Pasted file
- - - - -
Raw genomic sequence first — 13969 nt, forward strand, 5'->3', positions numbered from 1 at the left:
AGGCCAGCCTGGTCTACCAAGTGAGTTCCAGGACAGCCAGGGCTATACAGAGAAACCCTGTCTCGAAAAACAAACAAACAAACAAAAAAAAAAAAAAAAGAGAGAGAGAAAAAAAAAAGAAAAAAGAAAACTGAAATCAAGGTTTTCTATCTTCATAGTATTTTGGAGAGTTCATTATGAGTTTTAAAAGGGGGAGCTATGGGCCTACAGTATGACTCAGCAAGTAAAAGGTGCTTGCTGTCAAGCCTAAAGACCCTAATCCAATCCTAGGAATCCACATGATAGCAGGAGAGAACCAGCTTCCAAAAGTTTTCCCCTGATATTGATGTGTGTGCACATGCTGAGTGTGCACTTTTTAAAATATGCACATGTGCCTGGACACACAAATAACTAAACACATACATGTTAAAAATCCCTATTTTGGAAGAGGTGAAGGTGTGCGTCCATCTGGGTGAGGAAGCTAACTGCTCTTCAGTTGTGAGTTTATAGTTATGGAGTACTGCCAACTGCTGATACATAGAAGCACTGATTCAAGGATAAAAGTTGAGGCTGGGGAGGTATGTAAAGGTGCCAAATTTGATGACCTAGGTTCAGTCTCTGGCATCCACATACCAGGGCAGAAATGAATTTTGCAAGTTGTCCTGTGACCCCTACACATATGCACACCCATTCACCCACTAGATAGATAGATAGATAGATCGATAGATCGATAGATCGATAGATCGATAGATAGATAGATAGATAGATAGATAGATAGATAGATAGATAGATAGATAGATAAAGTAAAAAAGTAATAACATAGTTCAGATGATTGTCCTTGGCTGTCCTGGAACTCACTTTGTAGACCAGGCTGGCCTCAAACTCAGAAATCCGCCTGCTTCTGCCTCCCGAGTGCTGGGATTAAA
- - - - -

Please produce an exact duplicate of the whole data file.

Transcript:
Raw genomic sequence first — 13969 nt, forward strand, 5'->3', positions numbered from 1 at the left:
AGGCCAGCCTGGTCTACCAAGTGAGTTCCAGGACAGCCAGGGCTATACAGAGAAACCCTGTCTCGAAAAACAAACAAACAAACAAAAAAAAAAAAAAAAGAGAGAGAGAAAAAAAAAAGAAAAAAGAAAACTGAAATCAAGGTTTTCTATCTTCATAGTATTTTGGAGAGTTCATTATGAGTTTTAAAAGGGGGAGCTATGGGCCTACAGTATGACTCAGCAAGTAAAAGGTGCTTGCTGTCAAGCCTAAAGACCCTAATCCAATCCTAGGAATCCACATGATAGCAGGAGAGAACCAGCTTCCAAAAGTTTTCCCCTGATATTGATGTGTGTGCACATGCTGAGTGTGCACTTTTTAAAATATGCACATGTGCCTGGACACACAAATAACTAAACACATACATGTTAAAAATCCCTATTTTGGAAGAGGTGAAGGTGTGCGTCCATCTGGGTGAGGAAGCTAACTGCTCTTCAGTTGTGAGTTTATAGTTATGGAGTACTGCCAACTGCTGATACATAGAAGCACTGATTCAAGGATAAAAGTTGAGGCTGGGGAGGTATGTAAAGGTGCCAAATTTGATGACCTAGGTTCAGTCTCTGGCATCCACATACCAGGGCAGAAATGAATTTTGCAAGTTGTCCTGTGACCCCTACACATATGCACACCCATTCACCCACTAGATAGATAGATAGATAGATCGATAGATCGATAGATCGATAGATCGATAGATAGATAGATAGATAGATAGATAGATAGATAGATAGATAGATAGATAGATAAAGTAAAAAAGTAATAACATAGTTCAGATGATTGTCCTTGGCTGTCCTGGAACTCACTTTGTAGACCAGGCTGGCCTCAAACTCAGAAATCCGCCTGCTTCTGCCTCCCGAGTGCTGGGATTAAA